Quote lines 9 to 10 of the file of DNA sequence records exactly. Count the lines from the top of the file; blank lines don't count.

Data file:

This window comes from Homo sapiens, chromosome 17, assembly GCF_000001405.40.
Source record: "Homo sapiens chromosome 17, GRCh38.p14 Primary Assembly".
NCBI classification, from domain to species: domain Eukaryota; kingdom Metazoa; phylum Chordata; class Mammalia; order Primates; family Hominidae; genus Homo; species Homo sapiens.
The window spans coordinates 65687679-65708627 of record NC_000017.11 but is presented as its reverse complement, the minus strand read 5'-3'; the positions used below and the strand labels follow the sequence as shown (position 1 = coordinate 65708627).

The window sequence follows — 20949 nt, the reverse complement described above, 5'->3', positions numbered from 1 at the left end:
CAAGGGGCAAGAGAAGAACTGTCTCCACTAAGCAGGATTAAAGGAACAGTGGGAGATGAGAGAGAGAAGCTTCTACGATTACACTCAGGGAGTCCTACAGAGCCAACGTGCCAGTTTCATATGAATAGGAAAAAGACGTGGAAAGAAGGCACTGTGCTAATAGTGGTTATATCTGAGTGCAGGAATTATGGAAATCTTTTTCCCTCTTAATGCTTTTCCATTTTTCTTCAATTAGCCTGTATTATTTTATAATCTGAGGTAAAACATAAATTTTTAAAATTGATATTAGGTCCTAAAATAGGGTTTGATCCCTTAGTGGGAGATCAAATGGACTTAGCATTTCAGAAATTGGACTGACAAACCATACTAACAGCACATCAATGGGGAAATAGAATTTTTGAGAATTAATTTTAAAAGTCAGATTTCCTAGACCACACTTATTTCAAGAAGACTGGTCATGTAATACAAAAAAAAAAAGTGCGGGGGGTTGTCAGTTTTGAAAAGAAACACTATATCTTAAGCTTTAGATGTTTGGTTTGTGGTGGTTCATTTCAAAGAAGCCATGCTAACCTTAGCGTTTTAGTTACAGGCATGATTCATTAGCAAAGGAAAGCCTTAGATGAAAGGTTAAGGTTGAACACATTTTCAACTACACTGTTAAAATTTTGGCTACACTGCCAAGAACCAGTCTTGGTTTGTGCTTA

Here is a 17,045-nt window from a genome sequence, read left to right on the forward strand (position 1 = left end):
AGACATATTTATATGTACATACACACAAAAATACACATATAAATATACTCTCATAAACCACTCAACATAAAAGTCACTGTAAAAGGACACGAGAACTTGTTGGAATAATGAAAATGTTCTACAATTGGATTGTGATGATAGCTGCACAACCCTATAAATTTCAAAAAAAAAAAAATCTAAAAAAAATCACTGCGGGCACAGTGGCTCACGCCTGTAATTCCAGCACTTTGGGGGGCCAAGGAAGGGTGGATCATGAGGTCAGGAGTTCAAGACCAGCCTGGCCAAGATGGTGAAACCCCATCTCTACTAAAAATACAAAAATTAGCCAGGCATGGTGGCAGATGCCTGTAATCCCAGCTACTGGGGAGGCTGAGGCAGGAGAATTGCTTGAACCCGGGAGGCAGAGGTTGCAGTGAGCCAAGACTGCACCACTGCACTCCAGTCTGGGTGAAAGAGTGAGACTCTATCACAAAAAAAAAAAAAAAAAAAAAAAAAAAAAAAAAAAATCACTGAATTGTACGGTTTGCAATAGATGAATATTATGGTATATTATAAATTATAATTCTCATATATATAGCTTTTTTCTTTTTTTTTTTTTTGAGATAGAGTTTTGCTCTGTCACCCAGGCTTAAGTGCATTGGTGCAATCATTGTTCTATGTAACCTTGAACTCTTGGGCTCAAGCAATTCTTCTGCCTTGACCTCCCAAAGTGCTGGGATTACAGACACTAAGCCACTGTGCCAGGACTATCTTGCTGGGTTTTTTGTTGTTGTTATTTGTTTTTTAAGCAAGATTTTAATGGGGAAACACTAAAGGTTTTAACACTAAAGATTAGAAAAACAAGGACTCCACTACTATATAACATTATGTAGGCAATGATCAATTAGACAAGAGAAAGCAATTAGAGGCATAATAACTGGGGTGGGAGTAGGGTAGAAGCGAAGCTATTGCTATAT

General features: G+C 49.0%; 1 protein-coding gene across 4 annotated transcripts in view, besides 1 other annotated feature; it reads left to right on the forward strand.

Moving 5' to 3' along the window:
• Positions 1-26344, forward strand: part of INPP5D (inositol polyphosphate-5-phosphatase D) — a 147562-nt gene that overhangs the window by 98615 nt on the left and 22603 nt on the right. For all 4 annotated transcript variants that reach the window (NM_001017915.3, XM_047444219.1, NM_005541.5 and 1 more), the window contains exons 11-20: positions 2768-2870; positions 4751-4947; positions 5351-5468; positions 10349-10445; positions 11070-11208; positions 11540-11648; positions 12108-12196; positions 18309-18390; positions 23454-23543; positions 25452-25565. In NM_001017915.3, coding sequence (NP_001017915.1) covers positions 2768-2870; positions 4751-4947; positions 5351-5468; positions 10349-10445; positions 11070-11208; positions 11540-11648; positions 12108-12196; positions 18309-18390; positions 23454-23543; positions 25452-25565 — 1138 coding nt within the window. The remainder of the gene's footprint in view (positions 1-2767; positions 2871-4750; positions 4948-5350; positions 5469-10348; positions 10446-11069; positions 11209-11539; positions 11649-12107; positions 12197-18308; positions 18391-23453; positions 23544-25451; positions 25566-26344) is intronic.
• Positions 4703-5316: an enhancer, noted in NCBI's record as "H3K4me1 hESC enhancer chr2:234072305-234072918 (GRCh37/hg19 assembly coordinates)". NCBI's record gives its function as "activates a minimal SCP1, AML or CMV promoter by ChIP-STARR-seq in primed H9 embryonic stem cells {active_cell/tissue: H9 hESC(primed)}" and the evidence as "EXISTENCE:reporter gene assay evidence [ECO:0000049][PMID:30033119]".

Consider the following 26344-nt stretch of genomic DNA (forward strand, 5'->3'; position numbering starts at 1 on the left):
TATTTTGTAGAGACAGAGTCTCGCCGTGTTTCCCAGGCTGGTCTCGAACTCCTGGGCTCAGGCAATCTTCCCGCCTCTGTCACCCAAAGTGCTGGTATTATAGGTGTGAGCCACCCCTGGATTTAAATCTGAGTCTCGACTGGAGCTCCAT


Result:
General features: G+C 49.0%; 1 protein-coding gene across 4 annotated transcripts in view, besides 1 other annotated feature; it reads left to right on the forward strand.

Moving 5' to 3' along the window: